What are the "Description" and "Short Description" fields for?

The "Description" field on the Edit Icons page, and the "Short Description" when you select Insert Image on the update page, both allow you to provide a text alternative for your images. This text alternative will be used for the ALT attribute ("alt text") of the image when it is displayed on the page. Most screenreaders and text-based browsers will print or read the ALT attribute, since they can't display the image. By entering a meaningful description of your image, you'll help people who use those assistive technologies to benefit from your image as much as people who can see it.

The best descriptions are short but meaningful. Describe the most important information the image conveys. You might describe the same image in different ways depending on context, or based on what you think is the most important part of the image. For example, you could describe one image as "Self-Portrait of me, Curiosity the Mars Rover", or "Mars Science Laboratory in Gale Crater", or "adorable robot!" You do not need to preface your description with "Image:" or enclose your text in square brackets ([ ]), because screenreaders will describe the text as an image appropriately.

For an icon description, the description will be printed or read every time your userpic is displayed, so keep them brief. Choose the one or two elements of the icon that summarize the emotion or effect you're trying to convey. For instance, if the image is of you and your expression is the most important part of the image, the description might be "Me, smiling", or if the gesture is the most important part, the description might be "Me, making the peace sign". Also, remember that most screenreaders will read out punctuation, so avoid the use of repeated non-essential punctuation. For instance, if the text of your icon is "{{{hugs}}}", instead of using the exact text in the description field, consider using "Hugs", "The word 'hugs'", or "The word 'hugs', enclosed in triple braces".

You don't have to describe every part of your image. Just pick the things you'd most want someone to know about it if their browser didn't display images or if they were using a screenreader.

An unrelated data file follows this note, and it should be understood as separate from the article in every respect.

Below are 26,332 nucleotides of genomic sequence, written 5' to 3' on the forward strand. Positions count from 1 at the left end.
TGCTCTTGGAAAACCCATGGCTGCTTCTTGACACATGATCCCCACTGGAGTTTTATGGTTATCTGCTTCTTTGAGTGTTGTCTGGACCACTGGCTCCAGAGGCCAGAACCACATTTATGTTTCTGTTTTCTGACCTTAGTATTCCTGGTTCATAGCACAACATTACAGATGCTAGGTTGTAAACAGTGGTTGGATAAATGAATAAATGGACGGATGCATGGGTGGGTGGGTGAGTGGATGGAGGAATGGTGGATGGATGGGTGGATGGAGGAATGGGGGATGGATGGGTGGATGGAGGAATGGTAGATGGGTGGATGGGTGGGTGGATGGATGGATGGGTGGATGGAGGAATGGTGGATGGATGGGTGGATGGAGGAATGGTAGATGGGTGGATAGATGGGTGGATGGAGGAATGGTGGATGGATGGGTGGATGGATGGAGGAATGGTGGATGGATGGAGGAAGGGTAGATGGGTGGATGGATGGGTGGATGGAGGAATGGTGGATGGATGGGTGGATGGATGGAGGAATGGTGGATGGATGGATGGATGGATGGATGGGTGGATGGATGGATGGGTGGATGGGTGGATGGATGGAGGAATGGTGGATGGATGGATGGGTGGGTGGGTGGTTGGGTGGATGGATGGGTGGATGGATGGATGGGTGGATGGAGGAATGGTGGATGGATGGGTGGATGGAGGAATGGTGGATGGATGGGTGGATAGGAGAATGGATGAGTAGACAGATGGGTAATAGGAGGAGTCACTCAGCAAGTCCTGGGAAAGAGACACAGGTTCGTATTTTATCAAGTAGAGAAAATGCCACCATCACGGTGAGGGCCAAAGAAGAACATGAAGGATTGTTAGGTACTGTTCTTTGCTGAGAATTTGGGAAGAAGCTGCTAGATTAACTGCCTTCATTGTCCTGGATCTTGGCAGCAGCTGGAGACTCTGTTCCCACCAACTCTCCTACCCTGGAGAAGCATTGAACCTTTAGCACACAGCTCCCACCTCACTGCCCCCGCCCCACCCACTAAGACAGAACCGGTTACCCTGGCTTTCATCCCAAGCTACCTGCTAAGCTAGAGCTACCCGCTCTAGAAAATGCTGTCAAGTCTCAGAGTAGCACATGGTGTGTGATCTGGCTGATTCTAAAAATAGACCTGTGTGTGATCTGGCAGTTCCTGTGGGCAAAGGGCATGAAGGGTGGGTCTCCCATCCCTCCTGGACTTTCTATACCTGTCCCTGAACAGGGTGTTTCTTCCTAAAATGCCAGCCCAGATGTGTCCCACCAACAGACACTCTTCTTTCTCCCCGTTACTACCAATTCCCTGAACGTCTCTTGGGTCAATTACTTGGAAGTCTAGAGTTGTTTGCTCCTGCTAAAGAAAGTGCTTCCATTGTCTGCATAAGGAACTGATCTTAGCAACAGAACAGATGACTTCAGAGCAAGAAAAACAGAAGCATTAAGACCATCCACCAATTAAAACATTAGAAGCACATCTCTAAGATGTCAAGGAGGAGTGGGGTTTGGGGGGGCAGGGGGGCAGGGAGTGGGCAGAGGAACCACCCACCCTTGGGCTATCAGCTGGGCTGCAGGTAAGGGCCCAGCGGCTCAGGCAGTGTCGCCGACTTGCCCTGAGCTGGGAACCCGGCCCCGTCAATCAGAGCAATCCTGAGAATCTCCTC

To test how your descriptions will appear, you can view a page that contains your icon in a text-only web browser, or (in some browsers) by disabling images in your browser. You can also put the URL of the page into WAVE, the web accessibility evaluator, which will show you the alternative text on the page.

All images should have alternative text. If an image has no ALT attribute, screenreaders will read the entire URL or filename of the image, which can be very noisy for screenreader users, as well as uninformative. If the image is something that is absolutely uninteresting for people who can't see it (such as an image link that replicates a text link right next to it), you can explicitly tell the screenreader to ignore the image by creating blank alternative text: alt="". Only do this if you are sure the image is not interesting or useful to people who can't see it. (For user icons, the alternative text is never blank, even if you leave the description field empty: it contains your username and the keyword used to select the icon.)

Writing good alternative text can take a lot of practice, but it helps many people when you do it. You can learn more about how to pick the best alternative text.

Last Activity:
March 7th, 2013 (denise)


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